While in cities, Michigan soldiers managed to stay in touch with their peers from the university. The Michigan Union was instrumental in this. It had the names and addresses of around seven hundred Michigan men abroad. The Michigan Alumnus reported that Michigan dinners were held in Dijon and Paris during the war . The first took place in Paris on June 1st in the city club, Cercle Artistique et Litteraire. French and American soldiers were in attendance. Tensions were high. The City had been experiencing raiding and shelling since May 27th. Moreover, rumors circulated that the “Boches,” referring to German soldiers, were headed to Paris and beginning to enter Chateau Thierry; yet attendees managed to enjoy the dinner party nonetheless. For example, Michigan Professor C. B. Vibbert wrote to University of Michigan President Hutchins, “Never did I go to a banquet with such mingled sentiments, a curious feeling that, in the midst of our supposed joviality, we might be suddenly called upon to flee for our lives" . The next three dinners would take place in Paris, and the Michigan Alumni Association hosted a weekend in Dijon for Michigan men. One of the highlights of this weekend was the performance of a Michigan Union Opera, written by W.A.P. John. “Dijon is the most distinct centre of University of Michigan interests and spirit outside of Paris; in fact, the spirit is, I believe, more concentrated than in Paris itself” . Overall the parties hosted for Michigan soldiers in France are representative of an attempt to uphold a communal spirit among alumni, faculty, and students. Throughout all of the bombings, raids, and impending attacks, Michigan soldiers came together celebrating their school pride and found comfort in their fellow Michiganders, who were a familiar sight in all the unknowns of the war .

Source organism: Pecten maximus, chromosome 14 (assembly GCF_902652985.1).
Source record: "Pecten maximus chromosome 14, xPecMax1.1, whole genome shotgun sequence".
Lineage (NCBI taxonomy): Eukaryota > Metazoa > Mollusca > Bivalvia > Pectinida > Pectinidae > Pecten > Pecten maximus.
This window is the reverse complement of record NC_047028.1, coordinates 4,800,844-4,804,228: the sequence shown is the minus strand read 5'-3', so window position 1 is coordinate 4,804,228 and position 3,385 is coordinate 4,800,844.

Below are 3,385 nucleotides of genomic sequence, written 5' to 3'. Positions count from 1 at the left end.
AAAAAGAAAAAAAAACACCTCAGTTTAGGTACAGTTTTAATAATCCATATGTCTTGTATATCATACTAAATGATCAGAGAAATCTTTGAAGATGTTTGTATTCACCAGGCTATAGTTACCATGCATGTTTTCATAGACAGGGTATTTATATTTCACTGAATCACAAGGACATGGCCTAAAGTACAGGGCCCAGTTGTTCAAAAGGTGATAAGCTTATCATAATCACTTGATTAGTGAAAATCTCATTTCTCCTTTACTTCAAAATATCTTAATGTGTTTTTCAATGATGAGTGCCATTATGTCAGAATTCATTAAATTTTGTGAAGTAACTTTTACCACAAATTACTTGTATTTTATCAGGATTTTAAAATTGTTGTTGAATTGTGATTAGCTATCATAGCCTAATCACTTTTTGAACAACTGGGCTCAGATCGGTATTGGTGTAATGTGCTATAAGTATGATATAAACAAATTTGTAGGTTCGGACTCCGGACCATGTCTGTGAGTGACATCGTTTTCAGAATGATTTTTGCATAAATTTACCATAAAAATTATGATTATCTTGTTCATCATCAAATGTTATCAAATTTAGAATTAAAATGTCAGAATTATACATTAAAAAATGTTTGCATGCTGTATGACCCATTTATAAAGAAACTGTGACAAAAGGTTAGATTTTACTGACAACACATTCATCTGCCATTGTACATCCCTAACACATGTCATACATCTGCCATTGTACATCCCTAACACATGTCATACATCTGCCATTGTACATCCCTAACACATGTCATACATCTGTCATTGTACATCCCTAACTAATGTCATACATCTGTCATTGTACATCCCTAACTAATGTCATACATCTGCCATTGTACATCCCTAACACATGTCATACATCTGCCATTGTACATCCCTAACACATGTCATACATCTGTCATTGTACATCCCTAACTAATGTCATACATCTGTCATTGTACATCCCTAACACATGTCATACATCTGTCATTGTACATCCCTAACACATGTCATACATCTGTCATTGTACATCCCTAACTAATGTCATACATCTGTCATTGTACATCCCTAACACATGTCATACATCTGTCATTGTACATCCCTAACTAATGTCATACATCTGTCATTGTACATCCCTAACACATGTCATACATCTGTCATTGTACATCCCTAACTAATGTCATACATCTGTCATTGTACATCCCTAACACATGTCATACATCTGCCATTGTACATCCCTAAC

Once soldiers arrived at the front the everyday details, so prominent in the earlier letters disappear. We encounter a silence as soldiers avoid writing about specific war activities. In their letters the men would comment on how hard and grueling the work was, air a few speculations about what was going to happen, and highlight their feelings of camaraderie and loyalty to their unit. Even the diaries, which would not be subject to censorship, are summary accounts and more often than not include only generalized statements. For example, Samuel D. Pepper, a Judge Advocate with the U.S. Army, wrote on Tuesday, April 16, 1918, “Have had several matters to attend to this week -- summary special court cases nothing particular to note in this area” . This lack of detail on his work remains the norm throughout his diary. Instead like letters, many journals focus on the weather, recreational activities, engagements of friends. Notes on war activities or sentiments tend to be of the nature that “war is hell” or a speculation on where the Boches are and where they will go next. Life on the western front for some higher ranking men meant a certain amount of luxury. Second Lieutenant Harry Crawford of the 118th Infantry served with British soldiers and even learned advanced British infantry techniques while his unit was under British command. At one point a friend of his, a British officer offered to share his servant so that Crawford could enjoy the perks of having his room tidied and a fresh pot of morning tea . Michigan soldiers were serving with the Polar Bear Expedition in Russia, in contrast, had few luxuries and were accustomed to having to attend to their affairs. For example, Walter McKenzie states in a letter dated July 17, 1918. “We have to depend upon ourselves now for everything except cooking our own meals. We must wash our own clothes and towels and keep them clean" .